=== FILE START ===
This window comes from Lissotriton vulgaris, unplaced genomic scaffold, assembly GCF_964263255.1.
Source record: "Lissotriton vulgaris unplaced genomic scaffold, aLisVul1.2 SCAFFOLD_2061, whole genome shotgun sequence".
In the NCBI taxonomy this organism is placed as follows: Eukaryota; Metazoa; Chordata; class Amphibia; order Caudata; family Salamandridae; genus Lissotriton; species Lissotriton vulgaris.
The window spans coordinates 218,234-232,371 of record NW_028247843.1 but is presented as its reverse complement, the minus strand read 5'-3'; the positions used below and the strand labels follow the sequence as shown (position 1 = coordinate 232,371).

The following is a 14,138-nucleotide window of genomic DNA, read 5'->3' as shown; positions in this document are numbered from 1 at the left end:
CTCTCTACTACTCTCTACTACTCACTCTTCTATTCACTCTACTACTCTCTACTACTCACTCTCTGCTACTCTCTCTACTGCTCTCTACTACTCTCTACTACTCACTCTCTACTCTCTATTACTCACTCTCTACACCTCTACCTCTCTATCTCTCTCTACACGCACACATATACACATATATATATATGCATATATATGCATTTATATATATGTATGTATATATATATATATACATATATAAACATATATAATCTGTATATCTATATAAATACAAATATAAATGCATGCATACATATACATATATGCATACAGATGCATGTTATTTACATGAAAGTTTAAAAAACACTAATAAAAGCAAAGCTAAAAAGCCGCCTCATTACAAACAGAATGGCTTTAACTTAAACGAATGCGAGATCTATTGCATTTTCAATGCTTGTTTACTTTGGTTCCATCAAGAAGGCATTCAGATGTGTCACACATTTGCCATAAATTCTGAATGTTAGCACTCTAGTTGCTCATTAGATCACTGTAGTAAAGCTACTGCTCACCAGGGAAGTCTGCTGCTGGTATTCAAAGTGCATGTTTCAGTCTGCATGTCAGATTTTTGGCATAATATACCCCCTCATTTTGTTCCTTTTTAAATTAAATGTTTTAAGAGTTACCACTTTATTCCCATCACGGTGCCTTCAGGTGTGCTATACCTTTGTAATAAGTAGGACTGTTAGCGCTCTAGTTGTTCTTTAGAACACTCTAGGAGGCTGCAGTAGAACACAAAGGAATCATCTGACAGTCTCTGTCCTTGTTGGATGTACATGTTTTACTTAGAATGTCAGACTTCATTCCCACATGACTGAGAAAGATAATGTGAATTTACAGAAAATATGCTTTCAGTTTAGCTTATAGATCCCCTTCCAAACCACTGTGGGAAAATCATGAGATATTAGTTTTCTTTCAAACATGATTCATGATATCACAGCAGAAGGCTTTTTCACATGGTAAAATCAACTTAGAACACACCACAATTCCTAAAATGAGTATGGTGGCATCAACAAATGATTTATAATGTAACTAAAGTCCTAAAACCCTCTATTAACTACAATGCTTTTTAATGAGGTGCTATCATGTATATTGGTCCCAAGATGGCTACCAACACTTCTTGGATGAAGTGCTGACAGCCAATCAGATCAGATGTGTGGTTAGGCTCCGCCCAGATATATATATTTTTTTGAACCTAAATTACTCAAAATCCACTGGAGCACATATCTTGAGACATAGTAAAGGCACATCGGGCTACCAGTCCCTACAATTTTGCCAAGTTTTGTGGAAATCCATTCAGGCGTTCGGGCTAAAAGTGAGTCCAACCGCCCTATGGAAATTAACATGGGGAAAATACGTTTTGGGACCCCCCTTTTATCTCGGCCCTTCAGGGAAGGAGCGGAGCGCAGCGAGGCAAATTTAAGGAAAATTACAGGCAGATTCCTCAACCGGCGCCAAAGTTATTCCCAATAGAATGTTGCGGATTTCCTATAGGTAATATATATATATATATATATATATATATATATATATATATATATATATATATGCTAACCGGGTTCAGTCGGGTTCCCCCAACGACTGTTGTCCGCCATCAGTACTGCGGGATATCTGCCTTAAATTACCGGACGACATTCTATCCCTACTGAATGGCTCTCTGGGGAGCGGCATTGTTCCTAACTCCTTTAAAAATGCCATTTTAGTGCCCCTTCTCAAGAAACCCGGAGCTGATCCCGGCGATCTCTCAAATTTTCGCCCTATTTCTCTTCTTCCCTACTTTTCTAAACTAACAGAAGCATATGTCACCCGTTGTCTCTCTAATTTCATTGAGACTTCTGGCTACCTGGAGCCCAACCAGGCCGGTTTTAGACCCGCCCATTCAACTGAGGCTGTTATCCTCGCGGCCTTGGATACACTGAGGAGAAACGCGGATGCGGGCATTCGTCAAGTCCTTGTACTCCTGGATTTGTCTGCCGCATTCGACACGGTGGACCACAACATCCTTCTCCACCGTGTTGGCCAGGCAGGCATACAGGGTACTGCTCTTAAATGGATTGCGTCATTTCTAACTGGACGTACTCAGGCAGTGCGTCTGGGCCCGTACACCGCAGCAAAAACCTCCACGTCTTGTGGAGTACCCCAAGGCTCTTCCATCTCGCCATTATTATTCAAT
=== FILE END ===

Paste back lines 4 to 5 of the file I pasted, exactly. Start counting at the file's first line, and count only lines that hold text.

The window spans coordinates 218,234-232,371 of record NW_028247843.1 but is presented as its reverse complement, the minus strand read 5'-3'; the positions used below and the strand labels follow the sequence as shown (position 1 = coordinate 232,371).

The following is a 14,138-nucleotide window of genomic DNA, read 5'->3' as shown; positions in this document are numbered from 1 at the left end: